Become self-aware and promote self-awareness. All leaders seek to improve performance, impact and influence in their teams. However, they’re not always fully aware of what’s working and what isn’t. In particular, they may not know how their own behaviour is affecting their team’s psychological safety. Maximise your self-awareness by: 

  • Asking your team via a survey whether they believe you create a psychological safe place and what you should stop, start and continue to do to increase psychological safety;
  • Being consciously aware of your communication and leadership styles and the affect they have on your colleagues’ willingness to speak up. For example, if you have a RED / Dominant style on the Insights or DiSC profile, you could be shutting down people with  a GREEN / Steady style if you’re too direct. Some people gain greater awareness when they undertake theirs and their whole team’s profile;
  • Speaking to team members 1:1. How you interact with them affects their likelihood to speak up. Ask the team what they think you can do to create a safer place for them to speak up. Embrace and implement their ideas; and 
  • Reviewing this every six months and speaking with new starters about what encourages them to speak up.

How aware are you of the things you say and do that may hinder your team from speaking up effectively?

Reframe mistakes as opportunities to learn. Encourage learning from failure and disappointment (as opposed to punishment) by:

  • Making it clear that it’s OK for your team not to be perfect and that it’s safe to experiment; 
  • Openly sharing lessons learned from mistakes - this will encourage your team to speak about their mistakes; 
  • Not punishing experimentation and reasonable risk-taking; and 
  • Setting loose parameters for your team to operate independently within.

Create a communicative development framework. As well as involving your team in setting its purpose, values and behaviours, ways to do this include:

  • Creating opportunities and encouraging your team to socialise and have fun outside the working environment. When team members connect at a deeper level, they’re more inclined to be open and express themselves without the fear of being adversely judged. It fosters understanding and appreciation within the team and encourages enhanced collaboration and innovation; 
  • Creating a separate development and learning framework for your team to support its growth and development. This should focus on helping them become more self–aware and develop their emotional resilience. In turn, it will allow them to overcome any personal challenges they have in speaking up; 
  • Bringing your team together regularly to talk about lessons learnt. Maybe build this into your team meetings and your 1:1s?
  • Sharing your own vulnerabilities - let the team know that if things go wrong it’s an opportunity to learn and improve; and
  • Keeping communication lines open in group and 1:1 settings. Prioritise your 1:1s. If you start cancelling these, you’ll lose trust.

Replace blame and criticism with curiosity. If there’s a behavioural or performance issue, or if something simply goes wrong, this is when you’ll be tested as a leader.

If team members sense that you’re trying to blame them for something (or if you convey a message that someone else has criticised them) you become their sabre-toothed tiger. John Gottman’s research at the University of Washington shows that blame and criticism escalate conflict as they create defensiveness and, eventually, disengagement.

Replace blame with a curious, non-judgemental, mindset by:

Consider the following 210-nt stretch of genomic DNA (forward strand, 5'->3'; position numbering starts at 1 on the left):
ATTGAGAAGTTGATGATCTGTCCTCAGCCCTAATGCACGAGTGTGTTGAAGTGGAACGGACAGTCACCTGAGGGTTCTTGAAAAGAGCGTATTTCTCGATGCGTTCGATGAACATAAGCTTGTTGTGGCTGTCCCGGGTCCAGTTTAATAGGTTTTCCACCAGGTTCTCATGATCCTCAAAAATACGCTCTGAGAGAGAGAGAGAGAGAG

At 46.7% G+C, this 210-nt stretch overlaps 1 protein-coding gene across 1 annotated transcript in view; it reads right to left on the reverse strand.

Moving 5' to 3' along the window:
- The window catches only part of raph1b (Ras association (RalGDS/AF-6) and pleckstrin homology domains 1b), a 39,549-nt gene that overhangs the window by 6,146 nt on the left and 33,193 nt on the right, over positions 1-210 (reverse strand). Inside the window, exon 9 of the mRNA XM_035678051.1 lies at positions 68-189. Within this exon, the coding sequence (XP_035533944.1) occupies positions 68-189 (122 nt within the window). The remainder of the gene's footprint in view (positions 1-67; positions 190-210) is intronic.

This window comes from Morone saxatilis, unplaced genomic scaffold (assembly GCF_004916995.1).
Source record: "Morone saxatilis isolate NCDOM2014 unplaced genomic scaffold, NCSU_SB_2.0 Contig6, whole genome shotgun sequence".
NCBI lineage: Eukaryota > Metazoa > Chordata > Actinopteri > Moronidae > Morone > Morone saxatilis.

• Removing your emotional needs from the conversation so that you can be fully present for the other person; 
  • Not assuming you have all the facts or know what might be going on for the other person;
  • Stating your observations without judgement. Use caring, personable, neutral language. Contrary to other advice, avoid being too factual as it can appear cold. Instead, be personable as this will more likely encourage openness; 
  • Being empathetic to responses and looking at the situation from their perspective;
  • Not disagreeing when they respond. Instead agree, appease and ask (AAA’s) them open curious questions to understand what might be affecting them. Open questions that start with who, what, where, which, when or how. Stay away from why. Psychologist Christina Rigoli says, “It can come off as accusatory, blame-attributing, interrogatory and can instantly set off defence mechanisms”;
  • Asking for them for solutions. The people who are responsible for creating a problem often hold the keys to solving it. That’s why a positive outcome typically depends on their input and buy-in; and
  • Asking directly, “What do you think needs to happen here?” Or “What would be your ideal scenario?” Another important question to ensure they feel supported and will lead to solutions is: “How could I support you?”

Get everyone speaking up. When someone is brave enough to challenge the status quo, be open-minded, compassionate and empathetic. Show genuine curiosity and honour candour and truth-telling. Follow the AAAs in the above paragraph. Also:

  • Be conscious of the usual suspects who speak up as they can drown out other voices. Make a point of asking quieter types for their thoughts and opinions;
  • Be aware certain team members may not have formulated their views. Give them time to think and then ask them; and
  • Be aware of highly creative, out-of-the box thinkers whose ideas aren’t fully formulated. Acknowledge their contribution so as not to shut them down. Engage and embrace these people as they’re likely to keep coming up with innovative ideas. 

Embrace productive conflict. Promote dialogue and productive debate, and work to resolve conflicts productively. Leaders can set the stage for incremental change by establishing team expectations for factors that contribute to psychological safety. With your team, discuss these questions:

  • How can team members communicate their concerns about a process that isn’t working?
  • How can reservations be shared with colleagues in a respectful manner? and
  • What are our norms for managing conflicting perspectives?

In conclusion

Psychological safety is key to improving yours and your teams’ wellness, productivity and impact. It’s very easy for lawyers to go into delivering and “doing” mode (I know – I’ve been there). Our challenge is to prioritise our mental wellness and that of others. By doing this we make time to put effort into changing the environment into one that we all feel more psychologically safe in.

I see people do this in the ILLP every week. You have the power to make a change for you and others.